Yesterday during my extra long infusion, however, I got my CA 27 tumor marker score back and I'm now better than normal—40, when the top score really should be only 37, up from 30 in May. From my experience with my own body and this particular test, anything over 25 or 6 means scan-readable cancer in my body somewhere, and so 40 presumably means scan-readable cancer in my body in more somewheres than just one.
This slightly elevated tumor marker, much lower than the 1009 original from 2008, has been slowly rising since going on the Xeloda, which is a chemotherapy that is supposed to be slowing it down—ideally reducing it back to normal. This reversal of hope and expectation is not something I want to see, and herein lies my opportunity.
My first response to these bits of news is, of course, entirely human, and entirely knee-jerk (although I think various chemos in my past have long-since destroyed that actual physical reflex in me). I am angry, afraid, frustrated, annoyed, and, damn it, PISSED OFF that I can't just go to a tropical paradise with only the glowing equatorial sun hanging over my head. But no, I go with my mortality hanging over my head.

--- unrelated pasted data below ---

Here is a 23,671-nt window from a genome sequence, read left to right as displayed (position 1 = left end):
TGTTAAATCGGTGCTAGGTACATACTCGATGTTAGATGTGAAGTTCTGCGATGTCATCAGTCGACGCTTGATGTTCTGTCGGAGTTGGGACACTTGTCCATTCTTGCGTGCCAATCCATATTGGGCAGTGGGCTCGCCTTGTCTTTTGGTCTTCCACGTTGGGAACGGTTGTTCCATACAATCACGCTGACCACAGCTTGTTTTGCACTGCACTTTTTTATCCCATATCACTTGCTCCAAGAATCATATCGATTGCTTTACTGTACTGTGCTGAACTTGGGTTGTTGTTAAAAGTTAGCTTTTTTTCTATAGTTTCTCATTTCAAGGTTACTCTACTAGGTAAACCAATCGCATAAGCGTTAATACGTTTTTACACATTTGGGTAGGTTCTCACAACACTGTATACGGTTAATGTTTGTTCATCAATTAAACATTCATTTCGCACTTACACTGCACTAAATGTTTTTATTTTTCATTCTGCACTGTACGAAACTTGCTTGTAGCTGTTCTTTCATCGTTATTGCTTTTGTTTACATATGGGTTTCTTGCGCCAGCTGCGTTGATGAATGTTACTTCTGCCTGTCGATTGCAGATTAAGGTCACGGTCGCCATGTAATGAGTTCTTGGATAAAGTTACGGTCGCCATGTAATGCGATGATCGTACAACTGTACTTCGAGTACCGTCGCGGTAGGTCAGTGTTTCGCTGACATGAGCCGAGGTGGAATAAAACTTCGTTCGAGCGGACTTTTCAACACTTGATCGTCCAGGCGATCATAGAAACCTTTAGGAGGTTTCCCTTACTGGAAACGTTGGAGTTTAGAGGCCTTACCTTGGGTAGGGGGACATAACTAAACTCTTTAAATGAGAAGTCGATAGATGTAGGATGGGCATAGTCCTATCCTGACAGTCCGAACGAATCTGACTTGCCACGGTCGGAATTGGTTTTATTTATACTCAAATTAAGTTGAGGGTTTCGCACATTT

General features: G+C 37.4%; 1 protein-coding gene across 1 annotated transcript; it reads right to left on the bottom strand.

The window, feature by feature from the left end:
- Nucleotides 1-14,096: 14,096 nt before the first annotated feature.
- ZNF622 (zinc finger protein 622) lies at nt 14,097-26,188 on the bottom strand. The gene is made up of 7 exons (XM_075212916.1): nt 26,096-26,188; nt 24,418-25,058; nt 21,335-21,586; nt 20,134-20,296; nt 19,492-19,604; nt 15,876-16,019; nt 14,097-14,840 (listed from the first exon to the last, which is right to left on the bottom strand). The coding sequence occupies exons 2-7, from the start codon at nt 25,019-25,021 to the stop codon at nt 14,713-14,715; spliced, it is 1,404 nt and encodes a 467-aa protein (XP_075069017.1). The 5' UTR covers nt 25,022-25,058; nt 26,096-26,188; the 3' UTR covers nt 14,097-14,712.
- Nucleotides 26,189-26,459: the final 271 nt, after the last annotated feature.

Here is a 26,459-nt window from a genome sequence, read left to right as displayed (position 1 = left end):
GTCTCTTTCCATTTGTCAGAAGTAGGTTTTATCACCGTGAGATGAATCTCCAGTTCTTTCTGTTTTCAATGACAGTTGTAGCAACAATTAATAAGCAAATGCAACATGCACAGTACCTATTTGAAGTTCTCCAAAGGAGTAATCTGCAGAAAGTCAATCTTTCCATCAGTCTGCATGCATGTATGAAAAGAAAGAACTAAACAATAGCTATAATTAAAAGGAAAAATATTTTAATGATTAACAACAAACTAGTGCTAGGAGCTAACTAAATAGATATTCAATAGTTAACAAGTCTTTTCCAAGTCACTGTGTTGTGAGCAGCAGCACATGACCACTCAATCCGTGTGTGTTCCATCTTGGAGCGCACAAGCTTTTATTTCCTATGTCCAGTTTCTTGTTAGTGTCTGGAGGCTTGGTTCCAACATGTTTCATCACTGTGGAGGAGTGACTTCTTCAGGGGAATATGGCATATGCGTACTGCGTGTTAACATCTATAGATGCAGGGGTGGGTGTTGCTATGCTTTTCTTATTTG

On the other hand, as Ian points out, and as I know from personal experience, I am one of the strongest, fittest, wellest, people I know—and the only reason I don't feel that way right now is the fear. And fear is, in fact, something I can, theoretically, control.
So, what if I get over my knee-jerk reactions and, instead, learn to blow the fear off? The thing about cancer for me is that it's going to be perpetual and endless, and if I don't want to crash every time a scan implies activity, I'm going to have to figure out a different way to process my life. A more thoughtful way, perhaps. I'm going to have to learn to focus on the certainties—that I am strong and talented and smart and, yes, healthy—and let the uncertainties take the bit parts, the cameos, the walk-ons, that they deserve in this drama of my life.
I have an idea that it's going to take me some time to master this new art—of brushing the fears aside and focusing on the obvious truths of how I live, how I LIVE, but fortunately the cancer seems to be awarding me endless opportunities to practice.
So, Thank you, Cancer. In your face.